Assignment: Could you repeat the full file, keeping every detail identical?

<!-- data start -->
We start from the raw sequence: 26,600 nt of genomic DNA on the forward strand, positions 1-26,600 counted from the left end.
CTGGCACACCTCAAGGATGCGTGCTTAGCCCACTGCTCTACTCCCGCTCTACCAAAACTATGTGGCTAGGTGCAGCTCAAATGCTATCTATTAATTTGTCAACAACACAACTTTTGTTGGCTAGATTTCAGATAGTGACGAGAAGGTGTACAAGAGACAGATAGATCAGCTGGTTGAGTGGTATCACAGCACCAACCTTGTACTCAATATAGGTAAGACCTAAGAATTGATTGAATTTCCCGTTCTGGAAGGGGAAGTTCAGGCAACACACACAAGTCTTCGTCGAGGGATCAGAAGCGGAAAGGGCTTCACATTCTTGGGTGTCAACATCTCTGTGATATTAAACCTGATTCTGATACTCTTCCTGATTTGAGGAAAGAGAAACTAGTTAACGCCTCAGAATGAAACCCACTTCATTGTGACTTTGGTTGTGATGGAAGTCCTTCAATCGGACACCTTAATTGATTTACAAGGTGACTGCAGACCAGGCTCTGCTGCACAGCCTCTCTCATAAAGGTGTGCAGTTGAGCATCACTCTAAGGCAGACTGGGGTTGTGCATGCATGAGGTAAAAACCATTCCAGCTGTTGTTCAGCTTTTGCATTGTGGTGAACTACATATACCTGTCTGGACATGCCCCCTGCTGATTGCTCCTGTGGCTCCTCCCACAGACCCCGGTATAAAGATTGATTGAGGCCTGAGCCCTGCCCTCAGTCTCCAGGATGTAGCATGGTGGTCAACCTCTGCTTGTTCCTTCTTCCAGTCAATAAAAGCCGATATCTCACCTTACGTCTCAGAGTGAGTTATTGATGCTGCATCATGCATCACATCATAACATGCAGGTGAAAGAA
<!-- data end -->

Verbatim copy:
We start from the raw sequence: 26,600 nt of genomic DNA on the forward strand, positions 1-26,600 counted from the left end.
CTGGCACACCTCAAGGATGCGTGCTTAGCCCACTGCTCTACTCCCGCTCTACCAAAACTATGTGGCTAGGTGCAGCTCAAATGCTATCTATTAATTTGTCAACAACACAACTTTTGTTGGCTAGATTTCAGATAGTGACGAGAAGGTGTACAAGAGACAGATAGATCAGCTGGTTGAGTGGTATCACAGCACCAACCTTGTACTCAATATAGGTAAGACCTAAGAATTGATTGAATTTCCCGTTCTGGAAGGGGAAGTTCAGGCAACACACACAAGTCTTCGTCGAGGGATCAGAAGCGGAAAGGGCTTCACATTCTTGGGTGTCAACATCTCTGTGATATTAAACCTGATTCTGATACTCTTCCTGATTTGAGGAAAGAGAAACTAGTTAACGCCTCAGAATGAAACCCACTTCATTGTGACTTTGGTTGTGATGGAAGTCCTTCAATCGGACACCTTAATTGATTTACAAGGTGACTGCAGACCAGGCTCTGCTGCACAGCCTCTCTCATAAAGGTGTGCAGTTGAGCATCACTCTAAGGCAGACTGGGGTTGTGCATGCATGAGGTAAAAACCATTCCAGCTGTTGTTCAGCTTTTGCATTGTGGTGAACTACATATACCTGTCTGGACATGCCCCCTGCTGATTGCTCCTGTGGCTCCTCCCACAGACCCCGGTATAAAGATTGATTGAGGCCTGAGCCCTGCCCTCAGTCTCCAGGATGTAGCATGGTGGTCAACCTCTGCTTGTTCCTTCTTCCAGTCAATAAAAGCCGATATCTCACCTTACGTCTCAGAGTGAGTTATTGATGCTGCATCATGCATCACATCATAACATGCAGGTGAAAGAA